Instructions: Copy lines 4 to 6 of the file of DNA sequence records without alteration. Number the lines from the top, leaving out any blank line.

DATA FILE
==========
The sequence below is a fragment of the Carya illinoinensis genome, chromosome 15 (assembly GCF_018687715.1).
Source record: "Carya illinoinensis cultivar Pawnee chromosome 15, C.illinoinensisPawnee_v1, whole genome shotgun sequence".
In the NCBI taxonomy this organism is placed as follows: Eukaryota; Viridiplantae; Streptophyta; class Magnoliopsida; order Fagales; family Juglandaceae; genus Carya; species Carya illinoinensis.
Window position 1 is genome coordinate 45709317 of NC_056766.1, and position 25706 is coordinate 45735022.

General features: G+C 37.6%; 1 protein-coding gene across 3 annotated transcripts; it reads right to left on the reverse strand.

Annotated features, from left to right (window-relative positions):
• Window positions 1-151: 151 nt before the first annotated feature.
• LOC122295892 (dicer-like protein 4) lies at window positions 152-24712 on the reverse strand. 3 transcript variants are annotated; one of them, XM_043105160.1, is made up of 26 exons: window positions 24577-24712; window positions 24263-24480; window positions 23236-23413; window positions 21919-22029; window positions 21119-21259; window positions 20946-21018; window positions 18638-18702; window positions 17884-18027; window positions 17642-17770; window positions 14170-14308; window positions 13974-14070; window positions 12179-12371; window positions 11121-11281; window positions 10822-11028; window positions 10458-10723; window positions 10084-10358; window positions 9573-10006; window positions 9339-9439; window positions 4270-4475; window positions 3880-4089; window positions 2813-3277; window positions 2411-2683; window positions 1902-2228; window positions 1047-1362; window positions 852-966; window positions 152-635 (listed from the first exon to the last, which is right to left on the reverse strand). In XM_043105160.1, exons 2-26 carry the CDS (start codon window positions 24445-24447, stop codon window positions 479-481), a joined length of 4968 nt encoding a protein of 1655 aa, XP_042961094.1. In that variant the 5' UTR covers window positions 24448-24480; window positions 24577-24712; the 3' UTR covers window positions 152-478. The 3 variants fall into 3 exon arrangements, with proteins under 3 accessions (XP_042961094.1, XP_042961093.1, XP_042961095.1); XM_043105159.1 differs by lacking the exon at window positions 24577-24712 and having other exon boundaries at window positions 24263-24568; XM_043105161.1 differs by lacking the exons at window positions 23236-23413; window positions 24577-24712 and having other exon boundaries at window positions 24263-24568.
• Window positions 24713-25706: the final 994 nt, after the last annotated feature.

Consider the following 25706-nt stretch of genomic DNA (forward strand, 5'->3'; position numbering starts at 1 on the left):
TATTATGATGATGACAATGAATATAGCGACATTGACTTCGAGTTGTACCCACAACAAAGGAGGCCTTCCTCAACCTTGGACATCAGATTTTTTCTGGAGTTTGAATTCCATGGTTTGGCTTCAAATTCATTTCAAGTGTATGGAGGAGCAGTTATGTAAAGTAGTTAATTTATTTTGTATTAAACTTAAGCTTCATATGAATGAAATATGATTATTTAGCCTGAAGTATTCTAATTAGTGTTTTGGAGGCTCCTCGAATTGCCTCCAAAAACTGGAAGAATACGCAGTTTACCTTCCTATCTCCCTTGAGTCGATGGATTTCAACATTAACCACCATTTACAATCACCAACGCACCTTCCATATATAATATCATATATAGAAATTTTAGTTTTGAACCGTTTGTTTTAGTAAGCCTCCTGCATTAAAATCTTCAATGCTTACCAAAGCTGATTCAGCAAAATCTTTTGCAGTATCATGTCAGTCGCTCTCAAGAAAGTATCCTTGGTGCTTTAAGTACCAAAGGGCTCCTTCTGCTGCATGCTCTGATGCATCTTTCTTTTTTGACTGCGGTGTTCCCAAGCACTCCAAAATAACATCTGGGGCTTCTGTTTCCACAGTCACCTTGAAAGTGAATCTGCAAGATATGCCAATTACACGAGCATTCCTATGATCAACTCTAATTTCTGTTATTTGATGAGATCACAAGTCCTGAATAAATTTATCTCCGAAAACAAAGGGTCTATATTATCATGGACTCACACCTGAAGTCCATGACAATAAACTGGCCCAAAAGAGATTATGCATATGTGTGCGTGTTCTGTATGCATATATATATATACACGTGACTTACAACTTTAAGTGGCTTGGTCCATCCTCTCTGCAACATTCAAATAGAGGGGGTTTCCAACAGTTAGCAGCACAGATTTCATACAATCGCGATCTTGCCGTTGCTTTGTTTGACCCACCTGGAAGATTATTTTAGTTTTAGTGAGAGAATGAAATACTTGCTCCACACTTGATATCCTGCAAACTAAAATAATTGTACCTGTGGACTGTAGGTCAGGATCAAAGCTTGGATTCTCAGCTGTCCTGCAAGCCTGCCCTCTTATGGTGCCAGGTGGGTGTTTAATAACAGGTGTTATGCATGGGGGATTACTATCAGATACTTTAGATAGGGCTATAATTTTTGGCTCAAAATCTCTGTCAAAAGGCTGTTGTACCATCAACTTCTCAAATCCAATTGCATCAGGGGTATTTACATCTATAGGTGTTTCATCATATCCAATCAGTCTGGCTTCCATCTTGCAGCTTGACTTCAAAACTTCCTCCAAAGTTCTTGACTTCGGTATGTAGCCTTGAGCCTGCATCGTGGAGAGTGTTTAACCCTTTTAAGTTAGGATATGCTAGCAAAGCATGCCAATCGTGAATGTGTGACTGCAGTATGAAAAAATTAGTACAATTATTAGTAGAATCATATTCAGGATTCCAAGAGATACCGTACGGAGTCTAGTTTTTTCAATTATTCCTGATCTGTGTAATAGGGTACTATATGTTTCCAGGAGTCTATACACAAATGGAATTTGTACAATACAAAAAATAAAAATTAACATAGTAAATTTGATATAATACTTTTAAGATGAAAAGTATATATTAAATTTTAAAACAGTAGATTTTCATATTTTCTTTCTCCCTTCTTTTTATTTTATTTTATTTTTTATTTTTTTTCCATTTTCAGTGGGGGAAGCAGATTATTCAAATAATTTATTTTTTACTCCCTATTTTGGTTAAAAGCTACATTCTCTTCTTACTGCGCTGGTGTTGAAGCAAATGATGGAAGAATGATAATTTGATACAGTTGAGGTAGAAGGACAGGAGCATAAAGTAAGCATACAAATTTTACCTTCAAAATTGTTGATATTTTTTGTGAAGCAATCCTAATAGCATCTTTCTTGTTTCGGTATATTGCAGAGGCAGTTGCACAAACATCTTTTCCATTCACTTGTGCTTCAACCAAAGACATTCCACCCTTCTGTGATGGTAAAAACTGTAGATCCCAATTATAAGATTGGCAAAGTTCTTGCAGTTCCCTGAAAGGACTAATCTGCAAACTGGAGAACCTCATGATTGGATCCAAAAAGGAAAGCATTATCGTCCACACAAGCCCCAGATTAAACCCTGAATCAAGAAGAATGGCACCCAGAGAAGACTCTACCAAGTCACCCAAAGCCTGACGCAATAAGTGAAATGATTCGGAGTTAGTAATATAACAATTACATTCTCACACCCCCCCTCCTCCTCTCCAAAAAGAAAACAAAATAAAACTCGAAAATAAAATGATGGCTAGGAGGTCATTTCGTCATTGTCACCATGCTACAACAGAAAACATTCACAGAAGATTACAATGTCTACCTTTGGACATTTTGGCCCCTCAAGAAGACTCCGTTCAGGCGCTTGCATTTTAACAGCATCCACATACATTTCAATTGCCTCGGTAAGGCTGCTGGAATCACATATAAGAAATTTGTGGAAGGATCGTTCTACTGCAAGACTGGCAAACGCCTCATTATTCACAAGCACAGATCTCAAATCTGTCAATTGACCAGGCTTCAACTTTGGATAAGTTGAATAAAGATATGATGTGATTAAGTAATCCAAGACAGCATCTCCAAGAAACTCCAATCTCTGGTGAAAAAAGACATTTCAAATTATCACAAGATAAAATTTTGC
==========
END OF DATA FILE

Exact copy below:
Window position 1 is genome coordinate 45709317 of NC_056766.1, and position 25706 is coordinate 45735022.

General features: G+C 37.6%; 1 protein-coding gene across 3 annotated transcripts; it reads right to left on the reverse strand.

Annotated features, from left to right (window-relative positions):